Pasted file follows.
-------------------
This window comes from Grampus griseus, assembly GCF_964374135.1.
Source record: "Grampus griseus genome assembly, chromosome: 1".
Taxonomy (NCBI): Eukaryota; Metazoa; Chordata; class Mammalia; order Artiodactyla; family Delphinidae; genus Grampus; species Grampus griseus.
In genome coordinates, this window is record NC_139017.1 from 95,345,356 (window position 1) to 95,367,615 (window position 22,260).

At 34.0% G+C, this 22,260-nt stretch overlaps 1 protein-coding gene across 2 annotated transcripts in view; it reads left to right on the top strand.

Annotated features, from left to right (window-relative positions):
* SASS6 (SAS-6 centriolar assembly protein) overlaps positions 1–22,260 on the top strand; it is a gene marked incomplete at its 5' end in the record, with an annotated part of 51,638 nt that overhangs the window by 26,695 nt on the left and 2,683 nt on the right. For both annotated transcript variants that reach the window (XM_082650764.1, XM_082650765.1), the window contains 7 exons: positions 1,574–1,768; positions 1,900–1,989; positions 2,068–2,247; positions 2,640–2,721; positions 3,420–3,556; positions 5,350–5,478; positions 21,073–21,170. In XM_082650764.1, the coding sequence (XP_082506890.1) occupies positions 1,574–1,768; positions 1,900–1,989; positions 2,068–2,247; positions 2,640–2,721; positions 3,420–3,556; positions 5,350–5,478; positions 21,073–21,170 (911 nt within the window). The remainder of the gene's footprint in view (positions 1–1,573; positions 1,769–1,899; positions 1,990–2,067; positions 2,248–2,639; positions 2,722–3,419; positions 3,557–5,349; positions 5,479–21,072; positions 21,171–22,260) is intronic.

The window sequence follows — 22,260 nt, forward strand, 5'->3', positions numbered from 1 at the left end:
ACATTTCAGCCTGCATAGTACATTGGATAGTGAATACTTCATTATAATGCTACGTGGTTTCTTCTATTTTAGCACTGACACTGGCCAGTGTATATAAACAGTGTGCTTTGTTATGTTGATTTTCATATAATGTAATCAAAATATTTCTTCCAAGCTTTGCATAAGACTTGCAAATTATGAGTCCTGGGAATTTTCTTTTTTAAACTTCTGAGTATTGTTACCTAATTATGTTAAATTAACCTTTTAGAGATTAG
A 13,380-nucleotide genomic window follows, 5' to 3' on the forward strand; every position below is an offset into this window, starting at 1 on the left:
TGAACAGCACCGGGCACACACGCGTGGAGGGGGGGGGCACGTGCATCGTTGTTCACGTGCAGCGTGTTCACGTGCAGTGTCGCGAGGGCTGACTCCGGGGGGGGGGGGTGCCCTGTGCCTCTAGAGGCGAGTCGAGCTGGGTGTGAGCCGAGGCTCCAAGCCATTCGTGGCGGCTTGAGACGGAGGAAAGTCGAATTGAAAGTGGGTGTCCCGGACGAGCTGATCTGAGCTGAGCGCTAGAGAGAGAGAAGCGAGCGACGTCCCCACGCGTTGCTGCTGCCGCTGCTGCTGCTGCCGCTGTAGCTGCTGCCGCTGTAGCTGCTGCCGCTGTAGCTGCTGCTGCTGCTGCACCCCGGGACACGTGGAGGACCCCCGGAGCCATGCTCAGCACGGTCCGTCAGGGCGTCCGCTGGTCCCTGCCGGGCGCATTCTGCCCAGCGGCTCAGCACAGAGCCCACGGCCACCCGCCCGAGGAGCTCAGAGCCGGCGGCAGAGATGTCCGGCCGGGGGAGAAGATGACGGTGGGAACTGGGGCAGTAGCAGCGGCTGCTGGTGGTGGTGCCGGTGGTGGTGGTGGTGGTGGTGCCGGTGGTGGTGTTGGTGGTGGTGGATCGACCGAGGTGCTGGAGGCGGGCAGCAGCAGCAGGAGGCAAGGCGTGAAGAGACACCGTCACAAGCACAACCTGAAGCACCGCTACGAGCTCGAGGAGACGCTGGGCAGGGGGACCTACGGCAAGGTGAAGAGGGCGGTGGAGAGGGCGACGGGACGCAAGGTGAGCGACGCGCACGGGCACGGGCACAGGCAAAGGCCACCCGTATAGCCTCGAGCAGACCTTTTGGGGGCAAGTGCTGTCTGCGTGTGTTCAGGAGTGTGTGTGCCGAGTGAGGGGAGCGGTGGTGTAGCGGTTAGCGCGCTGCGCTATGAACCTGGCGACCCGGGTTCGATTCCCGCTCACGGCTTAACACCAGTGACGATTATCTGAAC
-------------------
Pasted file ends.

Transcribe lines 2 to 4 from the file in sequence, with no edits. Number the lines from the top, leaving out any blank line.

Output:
Source record: "Grampus griseus genome assembly, chromosome: 1".
Taxonomy (NCBI): Eukaryota; Metazoa; Chordata; class Mammalia; order Artiodactyla; family Delphinidae; genus Grampus; species Grampus griseus.
In genome coordinates, this window is record NC_139017.1 from 95,345,356 (window position 1) to 95,367,615 (window position 22,260).